The New York Islanders sit last in the NHL with a 16-33-6 record and 38 points. (Getty Images)
Here we are 840 games into the NHL season and the only thing we can say for sure is that the New York Islanders are, without a doubt, the worst team in the league.
It’s great to see everything’s going according to plan for them. After all, this is the plan, isn’t it? You know, try to lose as many games as possible to give themselves the best possible chance to get the first overall pick in the draft.
Yup, you have to think owner Charles Wang, GM Garth Snow, coach Scott Gordon and the 20-or-so guys who suit up for the Islanders are just thrilled when they bumble their way to yet another loss in front of 6,000 people in one of the most antiquated buildings in the league.
Over the past couple of years a certain notion of how to do things has been gaining quite a bit of traction. People seem to think that if a team isn’t good enough to make the playoffs, it should simply trash the season by losing as many games as possible. In some corners, it has become generally accepted as a wise plan for franchise building.
Get a grip. The only flaw in the plan is that doing such a thing goes against everything for which the game stands. It rips off and insults the intelligence of the paying customer and it’s a sleazy, unseemly way to go about doing business.
The idea that a team should construct itself in such a way to deliberately be bad isn’t just wrong, it’s fraught with peril. Just ask the Quebec Nordiques what happens when you run your organization into the ground. Oh wait, you can’t ask them because they no longer exist.
The Nordiques spent much of the late 1980s and early ‘90s wallowing in the depths of the league and when they finally realized the fruits of their labors, there wasn’t the political or corporate will to build them a new rink and they won the Stanley Cup in Colorado.
It’s called karma and it’s a you-know-what. It was the same for the Ottawa Senators, who were accused of throwing the 1992-93 season – looking at that roster, not sure how anyone would know – in order to get the first pick overall, which they used on Alexandre Daigle instead of Chris Pronger, Paul Kariya, Jason Arnott, Jason Allison, Saku Koivu or Todd Bertuzzi.
(Of course, things worked out pretty well for the Pittsburgh Penguins, who were even worse than the New Jersey Devils in 1983-84 and picked Mario Lemieux. But if watching your franchise teeter on the precipice of extinction is your way of team building, then fill your boots.)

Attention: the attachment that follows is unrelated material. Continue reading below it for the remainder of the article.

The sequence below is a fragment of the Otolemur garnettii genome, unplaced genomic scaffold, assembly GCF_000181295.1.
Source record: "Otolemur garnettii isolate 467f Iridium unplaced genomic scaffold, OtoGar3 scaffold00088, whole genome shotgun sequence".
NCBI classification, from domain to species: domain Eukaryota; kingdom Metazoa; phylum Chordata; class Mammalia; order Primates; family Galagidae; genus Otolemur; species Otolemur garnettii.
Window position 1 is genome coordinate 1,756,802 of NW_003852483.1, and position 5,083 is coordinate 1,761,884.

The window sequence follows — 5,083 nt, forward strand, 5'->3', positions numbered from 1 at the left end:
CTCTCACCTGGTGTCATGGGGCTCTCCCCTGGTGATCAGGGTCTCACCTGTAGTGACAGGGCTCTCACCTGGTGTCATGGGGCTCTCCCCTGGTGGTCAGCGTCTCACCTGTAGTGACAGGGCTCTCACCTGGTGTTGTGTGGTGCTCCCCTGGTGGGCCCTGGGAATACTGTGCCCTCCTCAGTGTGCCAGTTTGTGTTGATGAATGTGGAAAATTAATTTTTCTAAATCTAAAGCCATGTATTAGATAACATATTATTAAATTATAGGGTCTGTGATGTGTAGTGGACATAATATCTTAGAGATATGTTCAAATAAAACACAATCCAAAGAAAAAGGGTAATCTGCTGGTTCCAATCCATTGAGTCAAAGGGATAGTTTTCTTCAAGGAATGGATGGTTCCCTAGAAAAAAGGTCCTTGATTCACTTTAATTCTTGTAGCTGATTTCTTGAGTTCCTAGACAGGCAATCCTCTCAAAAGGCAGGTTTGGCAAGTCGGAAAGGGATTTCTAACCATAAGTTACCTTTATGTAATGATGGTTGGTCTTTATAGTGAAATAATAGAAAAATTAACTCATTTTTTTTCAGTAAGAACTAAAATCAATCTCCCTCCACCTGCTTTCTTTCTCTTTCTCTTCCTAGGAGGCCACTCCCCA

Not only that, it’s almost impossible to accomplish. In fact, I’d challenge anyone in the NHL to try to be as bad as the Islanders are this season. Sure, they’ll stand an excellent chance of getting John Tavares and even if they lose the lottery and drop to second they’ll have Victor Hedman. But what good are having those players when they’ll spend the next couple of seasons surrounded by borderline minor leaguers? Will those guys teach the young players how to win?
And here’s another thing a lot of people don’t realize when they suggest a team tank the season. Unless you deliberately fill your roster with sub-par players, you’re never going to be able to do it because the players and coaches who put their reputations on the line every time they perform couldn’t care less about the prized prospect the team will get next season.
Tell proud veterans such as Doug Weight, Bill Guerin or Brendan Witt that the plan is to tank the season to get the first overall pick, then let us know how that black eye heals up for you.
Being bad for an extended period of time is not an acceptable way to build a team. That doesn’t mean it doesn’t work from time to time, but it sure takes a long time to get the stink off your organization. Teams that are ultimately successful in the long run wouldn’t think of employing that kind of strategy.
They generally go the more conventional route. You know, make good trades, draft and develop players well and manage the salary cap. What a concept.
Or you could try to lose on purpose and keep yourself in a cycle of ineptitude that takes years and years to correct. And if you have no respect for the game and everything it means, then go for it.
I’m willing to bet there are about 30 teams in the NHL that want nothing to do with that kind of building project.
Ken Campbell, author of the book Habs Heroes, is a senior writer for The Hockey News and a regular contributor to THN.com. His blog appears Wednesday and Fridays and his column, Campbell's Cuts, appears Mondays.
For more great profiles, news and views from the world of hockey, Subscribe to The Hockey News magazine.